Sir George Clausen (1852-1944) – “The Mowers” – 38″ x 30″ – Oil (1891)

 

In defense of the Naturalists, much like we do today, they were only taking advantage of the latest technological advancements being made in photography. They may be considered the first photo realists. Using photos, combined with drawings, oil sketches, and finished oil studies of their subjects done from life, they were able to construct very detailed, highly refined, sometimes life-size paintings from this material…a new type of painting never before seen was the result.

I think the major difference from the Naturalists and many working from photos today is that the artists of that day were academically trained. They possessed a mastery of drawing, human anatomy, and composition that provided a solid foundation for their use of photography. The photo was only a source of note taking that enabled them to achieve a level of detail and refinement that stunned the art world of its day.

Stanhope Forbes (1857-1947) – “A Fish Sale on a Cornish Beach” – 47″ x 61″ – Oil (1885)

Frank Bramley (1857-1915) – “The Hopeless Dawn” – 48″ x 66″ – Oil (1888)

 

The Newlyn School, founded by Stanhope Forbes and Walter Langley, was a powerful representative of the Naturalist movement in England. Along with Forbes and Langley, George Clausen and Frank Bramley are also my personal favorites from that tiny art colony based in Newlyn.

Walter Langley (1852-1922) – “A Cornish Idyll” – 50″ x 48″ – Oil

 

Arriving in Newlyn, I was most anxious to seek information concerning these artists. I hoped to see their original paintings and maybe even be able to connect with painting instructors working in the tradition of these great painters.

I did locate the Newlyn Art Center. There was a plaque, commemorating Mr. Forbes, on the building’s facade. The great optimism with which I entered the art center was quickly dispelled when I noticed the walls covered with the most disagreeable abstract expressionist paintings. Upon inquiring about Stanhope Forbes and the Newlyn naturalists, the very knowledgeable director said that the “Newlyn School is a thing of the past. It had its day but is now, I suppose, ‘old hat’. Also, there are no artists of their quality around anymore.”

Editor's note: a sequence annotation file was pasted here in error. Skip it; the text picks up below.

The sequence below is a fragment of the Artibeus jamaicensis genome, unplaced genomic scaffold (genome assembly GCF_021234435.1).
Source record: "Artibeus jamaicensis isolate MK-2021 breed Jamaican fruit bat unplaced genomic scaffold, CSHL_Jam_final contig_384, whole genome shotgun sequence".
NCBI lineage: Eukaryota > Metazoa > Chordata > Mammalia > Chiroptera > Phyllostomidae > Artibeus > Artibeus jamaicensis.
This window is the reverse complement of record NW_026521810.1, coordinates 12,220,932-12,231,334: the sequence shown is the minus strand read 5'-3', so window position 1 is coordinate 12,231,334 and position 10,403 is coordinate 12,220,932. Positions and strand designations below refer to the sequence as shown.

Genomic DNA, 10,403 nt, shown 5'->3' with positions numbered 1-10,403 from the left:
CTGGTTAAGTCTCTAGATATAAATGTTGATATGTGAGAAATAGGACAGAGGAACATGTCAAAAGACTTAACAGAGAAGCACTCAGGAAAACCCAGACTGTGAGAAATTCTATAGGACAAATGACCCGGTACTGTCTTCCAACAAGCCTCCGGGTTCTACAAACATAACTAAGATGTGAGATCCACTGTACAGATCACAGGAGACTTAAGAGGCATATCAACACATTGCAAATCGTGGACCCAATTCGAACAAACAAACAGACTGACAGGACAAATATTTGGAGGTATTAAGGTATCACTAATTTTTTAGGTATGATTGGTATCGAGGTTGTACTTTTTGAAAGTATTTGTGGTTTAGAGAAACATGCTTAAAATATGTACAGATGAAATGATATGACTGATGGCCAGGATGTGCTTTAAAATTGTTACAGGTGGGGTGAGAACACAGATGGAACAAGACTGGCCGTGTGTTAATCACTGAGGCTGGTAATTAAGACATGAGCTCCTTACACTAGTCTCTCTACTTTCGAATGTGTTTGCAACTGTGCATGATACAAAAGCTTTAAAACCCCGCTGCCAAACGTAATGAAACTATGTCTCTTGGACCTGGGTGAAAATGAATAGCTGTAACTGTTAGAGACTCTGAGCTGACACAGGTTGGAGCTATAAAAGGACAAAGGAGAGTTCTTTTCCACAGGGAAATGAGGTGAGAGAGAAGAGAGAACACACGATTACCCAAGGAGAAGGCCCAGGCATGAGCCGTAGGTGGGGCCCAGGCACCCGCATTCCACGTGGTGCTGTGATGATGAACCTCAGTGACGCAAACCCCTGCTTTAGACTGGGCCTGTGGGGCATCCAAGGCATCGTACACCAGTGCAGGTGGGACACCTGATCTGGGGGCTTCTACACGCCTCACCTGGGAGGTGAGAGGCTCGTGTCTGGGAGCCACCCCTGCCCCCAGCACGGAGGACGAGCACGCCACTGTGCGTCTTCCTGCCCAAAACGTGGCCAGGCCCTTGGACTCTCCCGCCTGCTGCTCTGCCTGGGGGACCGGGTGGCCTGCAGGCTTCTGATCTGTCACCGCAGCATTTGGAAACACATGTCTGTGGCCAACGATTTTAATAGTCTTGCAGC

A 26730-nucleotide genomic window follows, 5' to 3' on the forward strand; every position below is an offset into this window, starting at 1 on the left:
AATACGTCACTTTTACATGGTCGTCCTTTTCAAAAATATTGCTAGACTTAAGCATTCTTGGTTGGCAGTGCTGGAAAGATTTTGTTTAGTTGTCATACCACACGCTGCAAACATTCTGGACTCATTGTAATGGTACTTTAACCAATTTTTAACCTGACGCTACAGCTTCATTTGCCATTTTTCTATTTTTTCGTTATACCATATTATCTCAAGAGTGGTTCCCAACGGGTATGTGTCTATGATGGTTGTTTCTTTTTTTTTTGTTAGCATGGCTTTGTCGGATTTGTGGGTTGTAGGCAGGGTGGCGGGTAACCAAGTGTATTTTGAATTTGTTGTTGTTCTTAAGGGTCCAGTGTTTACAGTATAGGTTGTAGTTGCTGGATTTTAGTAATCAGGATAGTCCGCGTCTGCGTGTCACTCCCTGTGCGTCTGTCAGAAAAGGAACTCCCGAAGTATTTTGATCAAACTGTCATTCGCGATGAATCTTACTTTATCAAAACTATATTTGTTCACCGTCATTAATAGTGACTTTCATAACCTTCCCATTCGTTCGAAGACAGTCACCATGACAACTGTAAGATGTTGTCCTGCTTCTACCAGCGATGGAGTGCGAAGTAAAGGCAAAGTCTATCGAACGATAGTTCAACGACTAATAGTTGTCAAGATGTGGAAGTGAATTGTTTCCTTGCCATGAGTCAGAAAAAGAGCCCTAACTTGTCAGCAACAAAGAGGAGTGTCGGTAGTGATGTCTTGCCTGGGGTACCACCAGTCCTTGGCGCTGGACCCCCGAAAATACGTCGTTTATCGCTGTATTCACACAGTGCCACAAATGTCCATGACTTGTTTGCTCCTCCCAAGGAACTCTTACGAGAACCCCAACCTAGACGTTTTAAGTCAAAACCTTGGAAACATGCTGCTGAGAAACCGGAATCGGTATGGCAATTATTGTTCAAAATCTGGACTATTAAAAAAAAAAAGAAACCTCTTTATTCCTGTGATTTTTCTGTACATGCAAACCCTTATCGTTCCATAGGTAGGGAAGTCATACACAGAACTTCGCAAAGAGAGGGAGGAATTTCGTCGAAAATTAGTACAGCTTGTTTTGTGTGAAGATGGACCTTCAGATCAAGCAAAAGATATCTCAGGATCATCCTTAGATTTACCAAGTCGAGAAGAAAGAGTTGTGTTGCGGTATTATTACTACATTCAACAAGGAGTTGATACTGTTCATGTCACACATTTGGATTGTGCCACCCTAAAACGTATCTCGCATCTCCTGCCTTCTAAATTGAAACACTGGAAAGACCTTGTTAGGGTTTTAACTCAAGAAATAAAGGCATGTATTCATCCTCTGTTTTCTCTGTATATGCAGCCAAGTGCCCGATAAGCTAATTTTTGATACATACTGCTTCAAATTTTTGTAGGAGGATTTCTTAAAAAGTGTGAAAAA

Following Impressionism, the move toward ever more “modern”, non-representational works, won out. Naturalism, like many art movements before it, ran its course. Sound training eventually became a hindrance if one wanted to be free to express themselves. This led to almost a century of various “isms”, many of them of little worth.

Today, things are changing. Many ateliers have sprung up that are embracing the academic training of the French Academies. Young students are hungry to learn the long established methods of the masters. Realism is finally on the upswing. The young generation coming up is already producing some incredible work.

Source for some of this article: Beyond Impressionism, the Naturalist Impulse, Gabriel Weisberg – Harry N. Abrams, Inc. 1992

This video is from my second trip to St. Ives in 2015.

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John Pototschnik is an Art Renewal Center Living Master. To view his art and bio, please click HERE.